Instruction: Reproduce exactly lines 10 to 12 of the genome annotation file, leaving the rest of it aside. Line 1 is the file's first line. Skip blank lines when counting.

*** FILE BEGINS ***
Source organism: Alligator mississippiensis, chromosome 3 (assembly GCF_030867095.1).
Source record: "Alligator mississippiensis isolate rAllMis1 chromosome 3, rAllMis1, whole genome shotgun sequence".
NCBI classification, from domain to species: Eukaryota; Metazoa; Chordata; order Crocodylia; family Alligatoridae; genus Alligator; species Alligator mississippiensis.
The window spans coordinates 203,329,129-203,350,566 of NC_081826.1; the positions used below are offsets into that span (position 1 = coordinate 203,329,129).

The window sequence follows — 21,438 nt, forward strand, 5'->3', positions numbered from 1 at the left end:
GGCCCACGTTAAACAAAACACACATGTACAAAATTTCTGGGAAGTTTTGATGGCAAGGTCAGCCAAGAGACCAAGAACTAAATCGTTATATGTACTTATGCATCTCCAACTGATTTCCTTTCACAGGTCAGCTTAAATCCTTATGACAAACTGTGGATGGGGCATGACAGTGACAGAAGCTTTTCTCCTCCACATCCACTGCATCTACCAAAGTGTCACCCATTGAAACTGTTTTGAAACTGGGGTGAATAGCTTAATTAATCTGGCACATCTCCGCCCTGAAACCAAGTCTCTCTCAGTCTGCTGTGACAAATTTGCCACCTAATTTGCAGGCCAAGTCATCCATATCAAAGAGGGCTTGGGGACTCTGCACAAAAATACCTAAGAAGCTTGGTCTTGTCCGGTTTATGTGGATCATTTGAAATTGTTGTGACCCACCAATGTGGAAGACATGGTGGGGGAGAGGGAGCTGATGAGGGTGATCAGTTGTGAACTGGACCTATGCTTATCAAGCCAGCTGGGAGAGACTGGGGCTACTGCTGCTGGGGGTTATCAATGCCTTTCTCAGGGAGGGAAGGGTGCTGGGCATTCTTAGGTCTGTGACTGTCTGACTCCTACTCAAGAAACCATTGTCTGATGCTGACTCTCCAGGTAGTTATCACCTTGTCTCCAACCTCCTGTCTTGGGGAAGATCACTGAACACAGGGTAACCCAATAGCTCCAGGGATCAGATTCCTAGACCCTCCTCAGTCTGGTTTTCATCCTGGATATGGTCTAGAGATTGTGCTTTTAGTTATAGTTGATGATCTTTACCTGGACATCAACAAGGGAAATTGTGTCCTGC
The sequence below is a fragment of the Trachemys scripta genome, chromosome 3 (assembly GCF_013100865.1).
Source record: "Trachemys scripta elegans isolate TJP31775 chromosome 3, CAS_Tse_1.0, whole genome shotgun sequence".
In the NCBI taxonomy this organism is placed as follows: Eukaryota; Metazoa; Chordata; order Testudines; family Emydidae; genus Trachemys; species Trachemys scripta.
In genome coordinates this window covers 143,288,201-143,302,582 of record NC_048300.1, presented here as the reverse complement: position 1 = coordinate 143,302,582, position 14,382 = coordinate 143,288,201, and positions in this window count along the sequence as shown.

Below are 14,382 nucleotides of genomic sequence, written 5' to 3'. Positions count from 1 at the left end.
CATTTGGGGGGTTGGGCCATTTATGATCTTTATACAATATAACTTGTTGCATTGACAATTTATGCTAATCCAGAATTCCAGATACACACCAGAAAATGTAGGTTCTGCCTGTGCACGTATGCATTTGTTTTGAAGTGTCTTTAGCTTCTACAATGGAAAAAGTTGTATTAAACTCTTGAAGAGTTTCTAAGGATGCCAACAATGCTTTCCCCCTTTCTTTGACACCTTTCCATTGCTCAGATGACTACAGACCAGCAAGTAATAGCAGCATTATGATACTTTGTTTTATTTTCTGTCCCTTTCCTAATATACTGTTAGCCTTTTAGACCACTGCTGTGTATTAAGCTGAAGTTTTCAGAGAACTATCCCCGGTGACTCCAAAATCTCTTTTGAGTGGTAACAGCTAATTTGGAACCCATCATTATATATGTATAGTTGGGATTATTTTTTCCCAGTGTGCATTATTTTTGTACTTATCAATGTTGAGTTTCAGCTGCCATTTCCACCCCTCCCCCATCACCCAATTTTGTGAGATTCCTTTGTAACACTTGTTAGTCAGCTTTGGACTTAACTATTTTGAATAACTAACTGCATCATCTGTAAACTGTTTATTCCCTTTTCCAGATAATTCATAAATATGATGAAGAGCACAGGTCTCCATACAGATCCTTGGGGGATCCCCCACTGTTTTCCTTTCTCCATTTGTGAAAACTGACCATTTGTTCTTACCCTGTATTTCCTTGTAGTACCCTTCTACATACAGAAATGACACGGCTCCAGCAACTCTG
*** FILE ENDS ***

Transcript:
In genome coordinates this window covers 143,288,201-143,302,582 of record NC_048300.1, presented here as the reverse complement: position 1 = coordinate 143,302,582, position 14,382 = coordinate 143,288,201, and positions in this window count along the sequence as shown.

Below are 14,382 nucleotides of genomic sequence, written 5' to 3'. Positions count from 1 at the left end.
CATTTGGGGGGTTGGGCCATTTATGATCTTTATACAATATAACTTGTTGCATTGACAATTTATGCTAATCCAGAATTCCAGATACACACCAGAAAATGTAGGTTCTGCCTGTGCACGTATGCATTTGTTTTGAAGTGTCTTTAGCTTCTACAATGGAAAAAGTTGTATTAAACTCTTGAAGAGTTTCTAAGGATGCCAACAATGCTTTCCCCCTTTCTTTGACACCTTTCCATTGCTCAGATGACTACAGACCAGCAAGTAATAGCAGCATTATGATACTTTGTTTTATTTTCTGTCCCTTTCCTAATATACTGTTAGCCTTTTAGACCACTGCTGTGTATTAAGCTGAAGTTTTCAGAGAACTATCCCCGGTGACTCCAAAATCTCTTTTGAGTGGTAACAGCTAATTTGGAACCCATCATTATATATGTATAGTTGGGATTATTTTTTCCCAGTGTGCATTATTTTTGTACTTATCAATGTTGAGTTTCAGCTGCCATTTCCACCCCTCCCCCATCACCCAATTTTGTGAGATTCCTTTGTAACACTTGTTAGTCAGCTTTGGACTTAACTATTTTGAATAACTAACTGCATCATCTGTAAACTGTTTATTCCCTTTTCCAGATAATTCATAAATATGATGAAGAGCACAGGTCTCCATACAGATCCTTGGGGGATCCCCCACTGTTTTCCTTTCTCCATTTGTGAAAACTGACCATTTGTTCTTACCCTGTATTTCCTTGTAGTACCCTTCTACATACAGAAATGACACGGCTCCAGCAACTCTG